A shared short code is an SMS short code that is used and paid for multiple brands. A shared short code is different from a dedicated short code, because a dedicated short code is used and paid for by only one specific brand.

One of the most important decisions you’ll need to make when launching a mobile marketing campaign is whether to use a dedicated short code, or a shared short code.

The reason many brands use a shared short code is the relatively low cost, compared to a dedicated short code. With a dedicated short code, the owner of a short code is responsible for the entire lease amount, which can be anywhere from $500-$1,000/month. With a shared short code, a business or organization can get access to a short code at a fraction of the cost of a dedicated short code.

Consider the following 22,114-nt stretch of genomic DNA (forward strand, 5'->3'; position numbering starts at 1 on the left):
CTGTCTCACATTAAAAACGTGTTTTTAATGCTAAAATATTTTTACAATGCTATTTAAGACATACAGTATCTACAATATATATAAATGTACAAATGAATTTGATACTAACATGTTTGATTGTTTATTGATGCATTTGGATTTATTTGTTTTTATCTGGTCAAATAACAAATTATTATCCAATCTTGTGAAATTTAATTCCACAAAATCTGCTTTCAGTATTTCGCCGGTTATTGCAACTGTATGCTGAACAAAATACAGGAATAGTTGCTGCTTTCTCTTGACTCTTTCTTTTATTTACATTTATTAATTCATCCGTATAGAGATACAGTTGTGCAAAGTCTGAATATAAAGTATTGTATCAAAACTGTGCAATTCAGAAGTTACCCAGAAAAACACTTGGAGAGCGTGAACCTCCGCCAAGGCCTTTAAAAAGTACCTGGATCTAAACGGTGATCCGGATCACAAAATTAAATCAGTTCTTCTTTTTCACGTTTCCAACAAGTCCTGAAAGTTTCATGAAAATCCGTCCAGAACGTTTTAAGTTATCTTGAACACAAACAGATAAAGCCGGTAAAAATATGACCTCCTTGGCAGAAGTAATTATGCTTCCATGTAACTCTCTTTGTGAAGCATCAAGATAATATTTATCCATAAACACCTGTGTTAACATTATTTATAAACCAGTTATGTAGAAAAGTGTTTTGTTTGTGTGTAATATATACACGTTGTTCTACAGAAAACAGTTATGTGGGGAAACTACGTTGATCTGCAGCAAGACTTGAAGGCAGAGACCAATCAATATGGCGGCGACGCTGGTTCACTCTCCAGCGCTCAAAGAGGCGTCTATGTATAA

This is made possible as each brand using the shared short code is sharing the cost of that short code lease. Many shared short codes have thousands, or even tens of thousands of businesses and organizations all using the same short code at the same time. It’s because of this that many shared short codes can be rented for a few dollars each month.

When using a shared short code, all text messages, no matter from what business or organization they are sent from, all arrive on consumer’s mobile phone as the same 5-6 digit phone number. This means if you’re receiving text messages from Joe’s Dry Cleaning, and Bill’s Pizza, and they’re both using the same shared short code, both of their text messages will arrive on your mobile phone from the same mobile phone number.